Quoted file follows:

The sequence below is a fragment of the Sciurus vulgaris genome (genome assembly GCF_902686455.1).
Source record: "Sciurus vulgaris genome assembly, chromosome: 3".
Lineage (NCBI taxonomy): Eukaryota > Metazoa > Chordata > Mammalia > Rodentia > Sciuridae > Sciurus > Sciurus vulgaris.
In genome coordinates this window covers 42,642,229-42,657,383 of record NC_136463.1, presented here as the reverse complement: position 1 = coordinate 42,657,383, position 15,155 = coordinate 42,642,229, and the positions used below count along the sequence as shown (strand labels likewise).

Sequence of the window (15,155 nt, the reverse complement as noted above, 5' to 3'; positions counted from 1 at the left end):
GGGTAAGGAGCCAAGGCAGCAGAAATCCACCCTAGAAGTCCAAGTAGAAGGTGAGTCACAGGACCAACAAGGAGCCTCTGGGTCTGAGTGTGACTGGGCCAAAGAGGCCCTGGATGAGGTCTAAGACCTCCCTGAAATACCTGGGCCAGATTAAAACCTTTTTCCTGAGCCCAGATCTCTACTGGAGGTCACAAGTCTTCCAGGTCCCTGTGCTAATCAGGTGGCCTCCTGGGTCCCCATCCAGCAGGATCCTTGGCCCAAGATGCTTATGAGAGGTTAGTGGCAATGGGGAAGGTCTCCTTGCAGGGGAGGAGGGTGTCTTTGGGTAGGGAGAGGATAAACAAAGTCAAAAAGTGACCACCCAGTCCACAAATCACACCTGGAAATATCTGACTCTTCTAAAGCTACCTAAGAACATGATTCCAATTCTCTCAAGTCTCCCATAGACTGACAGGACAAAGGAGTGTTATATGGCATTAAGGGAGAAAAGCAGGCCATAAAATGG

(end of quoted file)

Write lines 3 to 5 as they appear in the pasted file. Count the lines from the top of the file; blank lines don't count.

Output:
Lineage (NCBI taxonomy): Eukaryota > Metazoa > Chordata > Mammalia > Rodentia > Sciuridae > Sciurus > Sciurus vulgaris.
In genome coordinates this window covers 42,642,229-42,657,383 of record NC_136463.1, presented here as the reverse complement: position 1 = coordinate 42,657,383, position 15,155 = coordinate 42,642,229, and the positions used below count along the sequence as shown (strand labels likewise).

Sequence of the window (15,155 nt, the reverse complement as noted above, 5' to 3'; positions counted from 1 at the left end):